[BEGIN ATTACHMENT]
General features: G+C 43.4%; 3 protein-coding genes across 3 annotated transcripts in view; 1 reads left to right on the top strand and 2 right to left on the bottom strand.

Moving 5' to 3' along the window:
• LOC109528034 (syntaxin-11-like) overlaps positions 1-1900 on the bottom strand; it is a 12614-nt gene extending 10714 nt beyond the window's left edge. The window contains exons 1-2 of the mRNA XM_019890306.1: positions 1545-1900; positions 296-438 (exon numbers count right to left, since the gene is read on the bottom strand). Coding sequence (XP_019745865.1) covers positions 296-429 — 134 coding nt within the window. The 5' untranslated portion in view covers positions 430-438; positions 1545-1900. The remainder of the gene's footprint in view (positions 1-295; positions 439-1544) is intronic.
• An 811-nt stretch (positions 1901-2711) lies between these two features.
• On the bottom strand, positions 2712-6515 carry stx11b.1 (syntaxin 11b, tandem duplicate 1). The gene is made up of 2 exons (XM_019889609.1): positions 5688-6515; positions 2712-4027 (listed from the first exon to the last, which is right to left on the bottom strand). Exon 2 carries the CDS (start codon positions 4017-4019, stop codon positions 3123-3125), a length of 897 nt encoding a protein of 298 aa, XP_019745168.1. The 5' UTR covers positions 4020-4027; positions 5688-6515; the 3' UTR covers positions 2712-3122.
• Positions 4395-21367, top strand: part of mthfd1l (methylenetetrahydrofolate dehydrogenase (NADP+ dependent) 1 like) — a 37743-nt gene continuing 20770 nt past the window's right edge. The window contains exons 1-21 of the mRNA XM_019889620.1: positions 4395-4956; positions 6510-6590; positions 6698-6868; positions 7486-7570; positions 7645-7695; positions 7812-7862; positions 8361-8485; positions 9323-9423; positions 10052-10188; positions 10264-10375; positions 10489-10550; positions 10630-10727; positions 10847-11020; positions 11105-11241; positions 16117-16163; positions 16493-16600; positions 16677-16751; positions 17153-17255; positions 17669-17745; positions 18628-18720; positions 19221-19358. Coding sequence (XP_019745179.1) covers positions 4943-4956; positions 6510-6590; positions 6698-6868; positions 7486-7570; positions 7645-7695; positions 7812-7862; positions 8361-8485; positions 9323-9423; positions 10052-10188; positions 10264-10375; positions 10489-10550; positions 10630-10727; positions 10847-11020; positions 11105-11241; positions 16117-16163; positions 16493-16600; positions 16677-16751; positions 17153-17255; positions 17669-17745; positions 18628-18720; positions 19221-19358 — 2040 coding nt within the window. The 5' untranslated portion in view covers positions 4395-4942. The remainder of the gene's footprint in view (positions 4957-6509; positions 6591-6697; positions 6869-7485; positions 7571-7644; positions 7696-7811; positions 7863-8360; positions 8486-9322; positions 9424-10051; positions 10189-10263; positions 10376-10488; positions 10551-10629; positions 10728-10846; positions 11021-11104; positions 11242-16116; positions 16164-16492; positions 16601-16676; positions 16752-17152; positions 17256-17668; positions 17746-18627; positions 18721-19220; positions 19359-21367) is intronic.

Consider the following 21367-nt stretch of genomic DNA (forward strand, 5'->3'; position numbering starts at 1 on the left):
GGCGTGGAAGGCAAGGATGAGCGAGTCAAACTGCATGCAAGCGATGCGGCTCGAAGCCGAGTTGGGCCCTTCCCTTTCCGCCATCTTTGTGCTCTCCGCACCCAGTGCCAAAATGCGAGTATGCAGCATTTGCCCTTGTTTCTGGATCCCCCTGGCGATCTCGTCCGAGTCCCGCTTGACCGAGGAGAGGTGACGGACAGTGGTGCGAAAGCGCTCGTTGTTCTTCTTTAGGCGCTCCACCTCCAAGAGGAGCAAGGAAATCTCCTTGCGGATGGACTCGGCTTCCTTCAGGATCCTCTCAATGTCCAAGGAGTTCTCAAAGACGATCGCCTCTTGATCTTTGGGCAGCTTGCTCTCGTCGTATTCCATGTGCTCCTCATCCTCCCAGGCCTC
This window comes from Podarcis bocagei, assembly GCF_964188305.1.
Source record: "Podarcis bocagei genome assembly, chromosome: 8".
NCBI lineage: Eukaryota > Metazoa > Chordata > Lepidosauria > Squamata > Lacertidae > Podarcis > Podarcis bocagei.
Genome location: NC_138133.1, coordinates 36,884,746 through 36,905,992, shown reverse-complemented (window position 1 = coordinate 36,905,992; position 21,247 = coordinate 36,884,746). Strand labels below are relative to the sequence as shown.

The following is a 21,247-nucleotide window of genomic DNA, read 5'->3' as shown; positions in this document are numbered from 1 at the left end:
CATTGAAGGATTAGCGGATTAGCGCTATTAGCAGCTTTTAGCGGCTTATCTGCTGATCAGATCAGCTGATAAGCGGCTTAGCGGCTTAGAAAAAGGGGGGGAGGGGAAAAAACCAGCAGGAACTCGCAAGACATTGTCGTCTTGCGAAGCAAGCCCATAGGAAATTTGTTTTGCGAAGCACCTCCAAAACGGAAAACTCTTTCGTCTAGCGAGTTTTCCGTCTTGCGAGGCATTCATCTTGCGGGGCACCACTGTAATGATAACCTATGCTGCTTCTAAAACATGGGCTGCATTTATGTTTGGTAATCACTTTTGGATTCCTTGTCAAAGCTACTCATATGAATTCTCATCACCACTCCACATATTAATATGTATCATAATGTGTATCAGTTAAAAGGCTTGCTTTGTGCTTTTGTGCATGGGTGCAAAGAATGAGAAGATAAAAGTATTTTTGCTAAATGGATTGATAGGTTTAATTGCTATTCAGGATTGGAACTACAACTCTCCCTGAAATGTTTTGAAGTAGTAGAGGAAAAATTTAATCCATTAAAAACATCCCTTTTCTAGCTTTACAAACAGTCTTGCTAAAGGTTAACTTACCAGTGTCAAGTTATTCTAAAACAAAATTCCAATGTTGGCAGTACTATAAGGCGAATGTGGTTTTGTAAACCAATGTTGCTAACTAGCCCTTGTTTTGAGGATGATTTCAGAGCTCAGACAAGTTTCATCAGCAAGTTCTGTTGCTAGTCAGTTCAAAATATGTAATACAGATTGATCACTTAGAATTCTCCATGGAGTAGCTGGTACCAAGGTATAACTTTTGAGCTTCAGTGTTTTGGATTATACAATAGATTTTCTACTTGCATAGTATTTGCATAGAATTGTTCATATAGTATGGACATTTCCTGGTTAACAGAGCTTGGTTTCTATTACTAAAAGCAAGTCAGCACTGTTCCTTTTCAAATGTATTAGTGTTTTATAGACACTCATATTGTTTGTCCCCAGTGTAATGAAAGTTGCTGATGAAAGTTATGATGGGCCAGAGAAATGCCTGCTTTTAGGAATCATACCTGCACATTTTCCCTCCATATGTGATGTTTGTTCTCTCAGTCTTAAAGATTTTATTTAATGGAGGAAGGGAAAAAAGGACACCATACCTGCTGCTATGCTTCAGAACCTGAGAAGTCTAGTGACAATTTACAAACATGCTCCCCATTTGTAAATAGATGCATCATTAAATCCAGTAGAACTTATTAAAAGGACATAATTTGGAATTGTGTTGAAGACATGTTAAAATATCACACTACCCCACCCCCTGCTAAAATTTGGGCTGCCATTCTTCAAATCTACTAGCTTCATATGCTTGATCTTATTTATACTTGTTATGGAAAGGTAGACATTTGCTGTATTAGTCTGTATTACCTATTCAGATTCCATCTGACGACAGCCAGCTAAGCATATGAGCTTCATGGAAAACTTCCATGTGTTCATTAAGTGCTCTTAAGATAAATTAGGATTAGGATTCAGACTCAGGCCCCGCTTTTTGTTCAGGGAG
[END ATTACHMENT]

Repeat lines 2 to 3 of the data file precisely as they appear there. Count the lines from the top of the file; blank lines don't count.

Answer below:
Moving 5' to 3' along the window:
• LOC109528034 (syntaxin-11-like) overlaps positions 1-1900 on the bottom strand; it is a 12614-nt gene extending 10714 nt beyond the window's left edge. The window contains exons 1-2 of the mRNA XM_019890306.1: positions 1545-1900; positions 296-438 (exon numbers count right to left, since the gene is read on the bottom strand). Coding sequence (XP_019745865.1) covers positions 296-429 — 134 coding nt within the window. The 5' untranslated portion in view covers positions 430-438; positions 1545-1900. The remainder of the gene's footprint in view (positions 1-295; positions 439-1544) is intronic.